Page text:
What I Learned from a Week with No Social Media

So I don’t have a picture or anything to spruce up this post, but it’s been over a week since I did my social media detox and I owe you an update. I actually did it! I went an entire week without social media from January 24th-30th. I will admit I did check facebook twice, but only to look quickly through my notifications because I needed some school updates. Other than that, nothing! This is one of the few challenges I’ve done where I was successful and it felt great to actually accomplish something (even if it’s something small). Here are some things I noticed during the week and after, once I started using social media again.

My mind felt really quiet. My mind is constantly racing around all over the place and push notifications do not help at all. If I’m ever studying or meditating and forget to turn my phone on airplane mode my concentration will be broken as soon as my phone vibrates. And I can’t get myself to focus until I look at it to sate my curiosity. Is it a text? Is it a tweet reply? Is it an emergency? Most of the time it’s nothing. Without my phone constantly lighting up and vibrating, it was much easier to focus my thoughts on the here and now. When I had fewer things demanding my attention, I could actually focus on things I wanted to, like reading.

I still obsessively looked at my phone. Probably the most noticable thing was that I still pull out my phone every three minutes, unlock it, and check to see if there’s anything new (there wasn’t, since there were no apps that had notifications except email). It’s amazing how our phones have become our security blanket in “awkward” social situations. Sitting by yourself? Open your phone! Lull in the conversation? Open your phone! Waiting in line? Open your phone! I spent a lot of time looking at how other people are also attached to their phones and iPads and I noticed that people are REALLY uncomfortable being by themselves for even a second. Just look at a line in any store and notice that EVERYONE is on their phone. Even children! This goes hand in hand with mindfulness. People are afraid to be alone with their thoughts so they seek constant external distraction and this leads to all sorts of dysfunctional behaviors. I kept thinking to myself how crazy it is to keep opening a phone for no reason (in my case), yet somehow it had become a habit that I still haven’t been able to break. Maybe that will be my next challenge.

I thought a lot about why I use social media. I guess I use it because, like everyone else, I want to be liked and accepted through likes, comments, and follows. Somehow these things give me value. It’s human to want to belong. No one wants to be by themselves or be an outcast, and on the flip side, everyone wants fame and social media can give you that. Every like and follow is validation that your life is cool and worth living, the way you dress is cool, the food you eat is cool. Let’s be honest, getting your ego stroked feels bomb. Reassurance that you’re cool and awesome feels great. But that kind of satisfaction is short lived. The only way to fuel that good feeling is to constantly consume new products, new clothes, keep up with trends, keep posting new content all the time, be witty, be funny, be good looking, and everyone knows you can’t keep up with this forever. None of these things are permanent and they take tremendous amounts of money, time and effort to maintain. Anyone who emotionally eats or compulsively shops knows that external gratification won’t make the empty feeling go away. Validation over social media won’t either. You really have to take the time to get to know yourself to find real, lasting happiness.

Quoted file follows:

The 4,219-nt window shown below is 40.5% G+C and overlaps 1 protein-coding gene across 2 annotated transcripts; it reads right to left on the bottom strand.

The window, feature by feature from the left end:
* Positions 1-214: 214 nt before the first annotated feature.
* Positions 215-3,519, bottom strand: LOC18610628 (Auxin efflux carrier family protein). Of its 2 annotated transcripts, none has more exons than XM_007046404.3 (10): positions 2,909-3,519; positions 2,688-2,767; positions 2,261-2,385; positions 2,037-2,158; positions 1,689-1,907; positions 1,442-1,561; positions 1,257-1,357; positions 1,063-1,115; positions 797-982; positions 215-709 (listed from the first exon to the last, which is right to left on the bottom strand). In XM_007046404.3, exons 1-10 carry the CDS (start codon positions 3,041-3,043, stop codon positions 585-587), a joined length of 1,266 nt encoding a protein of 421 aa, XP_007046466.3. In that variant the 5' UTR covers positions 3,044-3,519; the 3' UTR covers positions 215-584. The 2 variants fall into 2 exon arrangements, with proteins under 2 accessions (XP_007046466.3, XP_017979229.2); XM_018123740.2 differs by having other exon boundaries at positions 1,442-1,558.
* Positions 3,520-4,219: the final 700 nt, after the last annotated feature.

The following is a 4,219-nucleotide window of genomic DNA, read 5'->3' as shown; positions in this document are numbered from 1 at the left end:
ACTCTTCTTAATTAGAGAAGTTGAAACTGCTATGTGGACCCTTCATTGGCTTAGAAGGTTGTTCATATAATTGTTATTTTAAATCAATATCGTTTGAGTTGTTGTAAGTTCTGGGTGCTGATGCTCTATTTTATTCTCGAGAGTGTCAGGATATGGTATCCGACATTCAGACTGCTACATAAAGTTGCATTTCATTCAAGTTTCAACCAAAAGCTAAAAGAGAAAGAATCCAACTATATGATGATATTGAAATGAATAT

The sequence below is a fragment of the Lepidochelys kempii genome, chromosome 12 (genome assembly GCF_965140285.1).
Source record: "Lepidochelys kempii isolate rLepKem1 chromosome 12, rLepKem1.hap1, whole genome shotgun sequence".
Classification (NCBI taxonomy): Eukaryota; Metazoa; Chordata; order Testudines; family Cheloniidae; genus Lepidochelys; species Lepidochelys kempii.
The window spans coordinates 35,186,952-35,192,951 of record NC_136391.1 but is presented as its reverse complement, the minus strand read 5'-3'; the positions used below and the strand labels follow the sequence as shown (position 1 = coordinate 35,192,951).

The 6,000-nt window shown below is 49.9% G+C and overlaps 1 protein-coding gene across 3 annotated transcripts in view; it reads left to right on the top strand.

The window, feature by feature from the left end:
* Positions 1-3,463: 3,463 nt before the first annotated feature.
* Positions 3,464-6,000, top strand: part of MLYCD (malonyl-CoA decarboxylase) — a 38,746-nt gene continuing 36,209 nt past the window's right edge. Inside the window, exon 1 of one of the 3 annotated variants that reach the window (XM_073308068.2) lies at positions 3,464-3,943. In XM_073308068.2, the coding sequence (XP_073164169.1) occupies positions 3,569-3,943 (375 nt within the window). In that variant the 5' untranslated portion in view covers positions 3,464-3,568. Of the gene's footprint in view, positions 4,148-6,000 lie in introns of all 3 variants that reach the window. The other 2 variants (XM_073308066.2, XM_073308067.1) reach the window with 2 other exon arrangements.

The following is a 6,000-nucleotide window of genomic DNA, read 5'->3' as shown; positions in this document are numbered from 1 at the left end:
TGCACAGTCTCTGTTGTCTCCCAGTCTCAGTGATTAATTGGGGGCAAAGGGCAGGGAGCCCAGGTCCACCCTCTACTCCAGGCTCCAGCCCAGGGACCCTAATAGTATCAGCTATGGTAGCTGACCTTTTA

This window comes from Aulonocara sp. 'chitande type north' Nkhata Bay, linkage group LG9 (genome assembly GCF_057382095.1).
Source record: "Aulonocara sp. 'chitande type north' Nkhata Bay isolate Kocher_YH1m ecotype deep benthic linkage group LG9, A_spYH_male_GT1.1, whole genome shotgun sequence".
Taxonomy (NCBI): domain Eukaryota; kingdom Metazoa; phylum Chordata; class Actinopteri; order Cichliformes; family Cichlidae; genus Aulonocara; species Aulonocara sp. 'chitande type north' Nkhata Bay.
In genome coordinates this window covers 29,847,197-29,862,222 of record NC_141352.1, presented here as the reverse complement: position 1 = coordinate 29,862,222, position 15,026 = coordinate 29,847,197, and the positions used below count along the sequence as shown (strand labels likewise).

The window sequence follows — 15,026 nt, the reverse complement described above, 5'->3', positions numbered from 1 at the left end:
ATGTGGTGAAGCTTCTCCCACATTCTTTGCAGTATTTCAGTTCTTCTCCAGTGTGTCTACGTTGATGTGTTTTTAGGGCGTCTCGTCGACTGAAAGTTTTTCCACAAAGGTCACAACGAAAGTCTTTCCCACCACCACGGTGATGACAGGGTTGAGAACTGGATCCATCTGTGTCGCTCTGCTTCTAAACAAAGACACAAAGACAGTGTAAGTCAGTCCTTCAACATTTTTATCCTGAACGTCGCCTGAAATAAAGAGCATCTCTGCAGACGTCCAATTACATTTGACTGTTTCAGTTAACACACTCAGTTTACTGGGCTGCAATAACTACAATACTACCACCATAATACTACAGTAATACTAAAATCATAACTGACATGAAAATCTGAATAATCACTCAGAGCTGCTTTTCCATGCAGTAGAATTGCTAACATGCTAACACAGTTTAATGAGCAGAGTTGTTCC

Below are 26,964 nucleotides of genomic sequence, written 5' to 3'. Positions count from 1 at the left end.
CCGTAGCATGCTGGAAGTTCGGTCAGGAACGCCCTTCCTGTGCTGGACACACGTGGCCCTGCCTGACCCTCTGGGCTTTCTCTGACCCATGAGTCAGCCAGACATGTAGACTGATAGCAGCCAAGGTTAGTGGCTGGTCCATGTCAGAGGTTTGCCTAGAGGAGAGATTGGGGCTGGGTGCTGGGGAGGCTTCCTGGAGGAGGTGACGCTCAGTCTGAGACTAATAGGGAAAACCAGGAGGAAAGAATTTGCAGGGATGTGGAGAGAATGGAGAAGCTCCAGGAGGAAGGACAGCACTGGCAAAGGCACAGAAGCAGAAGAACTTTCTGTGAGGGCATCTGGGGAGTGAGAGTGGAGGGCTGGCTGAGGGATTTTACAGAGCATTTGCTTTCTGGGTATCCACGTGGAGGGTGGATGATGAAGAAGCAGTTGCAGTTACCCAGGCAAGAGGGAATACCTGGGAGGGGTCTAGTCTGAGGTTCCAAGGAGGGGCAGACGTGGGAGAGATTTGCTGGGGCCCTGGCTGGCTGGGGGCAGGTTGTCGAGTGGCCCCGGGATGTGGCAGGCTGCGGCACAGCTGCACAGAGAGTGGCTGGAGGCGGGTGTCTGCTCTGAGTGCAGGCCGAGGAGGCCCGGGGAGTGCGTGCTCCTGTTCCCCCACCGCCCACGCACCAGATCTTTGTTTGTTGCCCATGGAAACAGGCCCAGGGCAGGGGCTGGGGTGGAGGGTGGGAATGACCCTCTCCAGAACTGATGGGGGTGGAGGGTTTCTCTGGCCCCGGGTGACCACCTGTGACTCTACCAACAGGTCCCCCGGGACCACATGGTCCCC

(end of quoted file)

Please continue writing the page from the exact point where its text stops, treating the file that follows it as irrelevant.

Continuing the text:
I meditated every day, had some great spiritual talks with Daniel and my dad, and have a much clearer insight to my fears and anxiety. Overall I felt less dysfunctional. I have a long way to go before I am functioning at near-optimal levels, but I made some serious progress regarding my anxiety issues in the past two weeks.

It’s been a week since I went without social media entirely, and the apps are slowly making their way back on to my phone. I’m considering deleting my accounts all together to finally rid myself of social media but I haven’t made the leap. I would really like a healthy relationship with it because it can be such an important tool in marketing and branding yourself but at the same time I don’t know if I can manage them without them consuming too much time and attention. I guess that’s something to work into my mindfulness practice.

Overall, this experience was 10/10, would recommend. Take some time away from your electronics and notice what’s going on around you, even if it’s one day. See how your life can start to change.

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